People who see judo contests at an arena or on television marvel at the grace and the fluidity of Judo techniques or at the speed and energy of the throws. What they don't see is the hard trainings and sometimes repetitive workouts that judo players undertake over many years to bring their techniques to perfection. Judo techniques don't just happen. They are carefully worked out, practised combinations of basic movements, postures and holds.
The basic posture in judo is the natural posture, or Shizentai. This simply means that you stand in a natural way. From shizentai you can move into various other postures.
There are three natural postures shizen hontai (basic natural posture) , migi shizentai (right natural posture) and hidari shizentai (left natural posture).
Jigotai, or defensive posture, is taken by spreading the feet a bit wider than in shizentai and bending both knees to lower the body's center of gravity. Jigotai also has three forms jigo hontai (basic defensive posture ), migi jigotai (right defensive posture)and hidari jigotai [left defensive posture].
Jigotai is used when defending yourself from the opponent's attack and is not very effective for attacking . If you must assume this posture for a time to defend yourself , be sure to switch back to shizentai as soon as you can.
All attack and defence techniques derive from postures. It is extremely important, therefore, that you maintain correct posture at all times.
Shizen Hontai : Spread both heels shoulder width apart (about 30 cm). Point the toes of your feet naturally outward and place the weight of your body equally on both feet. Your knees and hips should be relaxed so that you can, at any time, step freely forward or backward. This is the fundamental judo posture.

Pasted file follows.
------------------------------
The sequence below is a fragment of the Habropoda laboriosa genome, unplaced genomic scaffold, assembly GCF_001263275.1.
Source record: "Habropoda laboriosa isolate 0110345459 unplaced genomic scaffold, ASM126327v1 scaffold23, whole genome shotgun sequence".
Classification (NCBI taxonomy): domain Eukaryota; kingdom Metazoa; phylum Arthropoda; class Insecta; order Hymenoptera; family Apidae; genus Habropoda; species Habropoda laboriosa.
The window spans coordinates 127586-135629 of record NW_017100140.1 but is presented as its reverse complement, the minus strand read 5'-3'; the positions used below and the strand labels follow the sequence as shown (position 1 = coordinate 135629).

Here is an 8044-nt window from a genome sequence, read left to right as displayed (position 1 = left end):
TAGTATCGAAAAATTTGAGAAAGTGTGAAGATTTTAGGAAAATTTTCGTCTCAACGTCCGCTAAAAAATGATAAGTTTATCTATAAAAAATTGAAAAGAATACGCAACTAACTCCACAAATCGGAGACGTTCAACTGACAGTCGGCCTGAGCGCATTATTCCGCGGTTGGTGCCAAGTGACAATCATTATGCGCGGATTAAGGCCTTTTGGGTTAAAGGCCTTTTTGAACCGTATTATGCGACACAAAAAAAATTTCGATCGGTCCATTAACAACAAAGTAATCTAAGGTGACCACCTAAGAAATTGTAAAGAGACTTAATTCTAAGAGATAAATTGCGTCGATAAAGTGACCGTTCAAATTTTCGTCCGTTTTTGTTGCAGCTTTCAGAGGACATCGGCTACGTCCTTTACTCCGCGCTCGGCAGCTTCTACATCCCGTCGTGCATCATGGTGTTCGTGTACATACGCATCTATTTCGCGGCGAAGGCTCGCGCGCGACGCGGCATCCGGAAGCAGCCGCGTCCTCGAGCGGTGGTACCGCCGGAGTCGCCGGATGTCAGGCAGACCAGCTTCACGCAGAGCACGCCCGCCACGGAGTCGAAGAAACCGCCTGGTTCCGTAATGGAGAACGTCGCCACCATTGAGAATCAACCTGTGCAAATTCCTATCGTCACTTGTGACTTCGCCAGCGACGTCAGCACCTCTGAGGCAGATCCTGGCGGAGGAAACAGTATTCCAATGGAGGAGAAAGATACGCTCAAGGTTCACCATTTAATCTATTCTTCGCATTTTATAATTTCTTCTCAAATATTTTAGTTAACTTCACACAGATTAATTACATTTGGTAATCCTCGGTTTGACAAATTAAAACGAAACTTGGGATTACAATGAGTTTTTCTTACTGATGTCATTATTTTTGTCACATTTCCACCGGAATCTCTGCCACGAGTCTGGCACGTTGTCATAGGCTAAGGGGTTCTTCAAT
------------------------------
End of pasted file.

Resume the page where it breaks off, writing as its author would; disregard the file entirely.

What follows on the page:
Migi Shizentai : From shizen hontai, move your right foot forward about 30 cm.
Hidari Shizentai : From shizentai hontai, move your left foot forward about 30 cm.
Jigo Hontai : Stand with both feet wider apart than shizen hontai. Bend your knees to lower your hips.
Migi Jigotai : Take one step forward from jigo hontai with your right leg.
Hidari Hontai : Take one step forward from jigo hontai with your left leg.
Tai sabaki (body movement control) means changing the position and direction of your body while maintaining a stable posture. The basis of nage waza (throwing techniques) lies in keeping your opponent off balance by executing excellent tai sabaki. This will determine whether or not your throw will be successful. There are three major types of tai sabaki.
Mae sabaki : (front movement control): Shift your position by advancing one foot and withdrawing the other at a right angle to your opponent.
Ushiro sabaki : (back movement control): Shift your position by retreating one foot and pivoting on the other at a right angle to your opponent.
Mae-mawari sabaki : (front turn movement control): shift your position, advancing one foot diagonally in front of your opponent ; pivot on that foot and withdraw the other until you have made a complete 180 degree turn.
There are two ways of walking in judo tsugi ashi and ayumi ashi. Both involve Suri ashi, a manner of walking in which the soles of your feet slide over the floor.
These two ways of walking are used to move your body forward or backward, to the right or left, or in any other direction. Be sure to maintain shizentai as you move.